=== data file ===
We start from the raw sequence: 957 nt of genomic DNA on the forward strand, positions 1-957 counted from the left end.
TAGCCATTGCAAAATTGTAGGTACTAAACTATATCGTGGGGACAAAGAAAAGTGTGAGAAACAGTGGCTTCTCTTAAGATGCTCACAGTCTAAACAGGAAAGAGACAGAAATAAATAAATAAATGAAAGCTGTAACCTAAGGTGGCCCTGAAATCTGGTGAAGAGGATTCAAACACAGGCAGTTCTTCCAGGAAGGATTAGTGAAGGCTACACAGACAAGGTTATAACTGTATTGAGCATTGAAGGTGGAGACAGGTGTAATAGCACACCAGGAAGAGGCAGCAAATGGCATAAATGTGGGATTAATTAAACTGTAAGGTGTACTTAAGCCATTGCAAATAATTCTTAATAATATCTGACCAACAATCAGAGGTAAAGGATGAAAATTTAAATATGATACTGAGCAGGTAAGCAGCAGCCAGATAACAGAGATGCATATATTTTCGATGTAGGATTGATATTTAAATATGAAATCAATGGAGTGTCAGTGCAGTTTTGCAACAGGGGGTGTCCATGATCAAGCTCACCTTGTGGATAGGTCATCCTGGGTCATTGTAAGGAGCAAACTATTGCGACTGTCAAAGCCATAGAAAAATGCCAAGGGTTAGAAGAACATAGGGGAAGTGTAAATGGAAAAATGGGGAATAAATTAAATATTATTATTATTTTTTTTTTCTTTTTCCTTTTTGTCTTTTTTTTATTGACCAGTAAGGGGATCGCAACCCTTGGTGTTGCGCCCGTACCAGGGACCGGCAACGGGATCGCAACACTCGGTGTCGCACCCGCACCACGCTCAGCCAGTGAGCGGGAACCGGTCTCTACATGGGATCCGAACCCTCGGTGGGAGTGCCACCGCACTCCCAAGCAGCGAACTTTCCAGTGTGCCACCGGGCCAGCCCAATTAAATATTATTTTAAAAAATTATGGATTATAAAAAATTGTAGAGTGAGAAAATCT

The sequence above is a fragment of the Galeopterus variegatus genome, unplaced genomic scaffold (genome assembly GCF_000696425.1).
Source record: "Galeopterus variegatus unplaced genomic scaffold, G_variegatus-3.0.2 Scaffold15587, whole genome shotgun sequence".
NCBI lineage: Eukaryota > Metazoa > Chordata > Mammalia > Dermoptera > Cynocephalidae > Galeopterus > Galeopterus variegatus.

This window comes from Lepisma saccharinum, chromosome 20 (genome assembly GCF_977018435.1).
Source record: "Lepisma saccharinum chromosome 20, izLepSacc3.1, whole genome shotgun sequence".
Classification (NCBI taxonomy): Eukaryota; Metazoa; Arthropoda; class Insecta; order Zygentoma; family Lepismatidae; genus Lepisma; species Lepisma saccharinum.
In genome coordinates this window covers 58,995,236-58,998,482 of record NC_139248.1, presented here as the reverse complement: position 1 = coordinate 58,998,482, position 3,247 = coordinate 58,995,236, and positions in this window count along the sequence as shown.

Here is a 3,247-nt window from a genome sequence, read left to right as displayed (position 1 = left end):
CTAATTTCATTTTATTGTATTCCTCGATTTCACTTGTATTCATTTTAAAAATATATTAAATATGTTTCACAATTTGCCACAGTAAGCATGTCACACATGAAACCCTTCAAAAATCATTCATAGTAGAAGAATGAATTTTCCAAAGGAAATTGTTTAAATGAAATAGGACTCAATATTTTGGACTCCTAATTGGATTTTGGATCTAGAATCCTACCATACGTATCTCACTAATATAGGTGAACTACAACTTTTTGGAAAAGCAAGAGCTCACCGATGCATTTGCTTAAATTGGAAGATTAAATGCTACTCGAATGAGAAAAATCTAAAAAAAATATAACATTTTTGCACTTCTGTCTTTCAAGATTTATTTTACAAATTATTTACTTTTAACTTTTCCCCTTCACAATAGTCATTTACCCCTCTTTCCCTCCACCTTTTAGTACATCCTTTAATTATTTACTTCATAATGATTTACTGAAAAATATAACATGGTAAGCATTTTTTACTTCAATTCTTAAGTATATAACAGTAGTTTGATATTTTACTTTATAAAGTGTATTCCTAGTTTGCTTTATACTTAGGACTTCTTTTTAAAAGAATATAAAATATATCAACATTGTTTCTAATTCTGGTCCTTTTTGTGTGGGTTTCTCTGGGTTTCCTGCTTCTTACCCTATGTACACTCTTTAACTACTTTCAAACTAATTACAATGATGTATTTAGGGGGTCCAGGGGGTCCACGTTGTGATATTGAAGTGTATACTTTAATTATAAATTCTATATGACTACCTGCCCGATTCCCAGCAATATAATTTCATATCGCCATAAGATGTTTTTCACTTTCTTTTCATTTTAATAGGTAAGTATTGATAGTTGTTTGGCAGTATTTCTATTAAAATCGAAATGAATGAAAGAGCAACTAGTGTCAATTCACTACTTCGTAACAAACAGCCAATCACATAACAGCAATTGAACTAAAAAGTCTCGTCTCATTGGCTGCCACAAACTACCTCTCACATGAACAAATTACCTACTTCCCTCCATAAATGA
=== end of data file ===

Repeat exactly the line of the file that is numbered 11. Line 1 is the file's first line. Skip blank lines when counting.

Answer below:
CTAATTTCATTTTATTGTATTCCTCGATTTCACTTGTATTCATTTTAAAAATATATTAAATATGTTTCACAATTTGCCACAGTAAGCATGTCACACATGAAACCCTTCAAAAATCATTCATAGTAGAAGAATGAATTTTCCAAAGGAAATTGTTTAAATGAAATAGGACTCAATATTTTGGACTCCTAATTGGATTTTGGATCTAGAATCCTACCATACGTATCTCACTAATATAGGTGAACTACAACTTTTTGGAAAAGCAAGAGCTCACCGATGCATTTGCTTAAATTGGAAGATTAAATGCTACTCGAATGAGAAAAATCTAAAAAAAATATAACATTTTTGCACTTCTGTCTTTCAAGATTTATTTTACAAATTATTTACTTTTAACTTTTCCCCTTCACAATAGTCATTTACCCCTCTTTCCCTCCACCTTTTAGTACATCCTTTAATTATTTACTTCATAATGATTTACTGAAAAATATAACATGGTAAGCATTTTTTACTTCAATTCTTAAGTATATAACAGTAGTTTGATATTTTACTTTATAAAGTGTATTCCTAGTTTGCTTTATACTTAGGACTTCTTTTTAAAAGAATATAAAATATATCAACATTGTTTCTAATTCTGGTCCTTTTTGTGTGGGTTTCTCTGGGTTTCCTGCTTCTTACCCTATGTACACTCTTTAACTACTTTCAAACTAATTACAATGATGTATTTAGGGGGTCCAGGGGGTCCACGTTGTGATATTGAAGTGTATACTTTAATTATAAATTCTATATGACTACCTGCCCGATTCCCAGCAATATAATTTCATATCGCCATAAGATGTTTTTCACTTTCTTTTCATTTTAATAGGTAAGTATTGATAGTTGTTTGGCAGTATTTCTATTAAAATCGAAATGAATGAAAGAGCAACTAGTGTCAATTCACTACTTCGTAACAAACAGCCAATCACATAACAGCAATTGAACTAAAAAGTCTCGTCTCATTGGCTGCCACAAACTACCTCTCACATGAACAAATTACCTACTTCCCTCCATAAATGA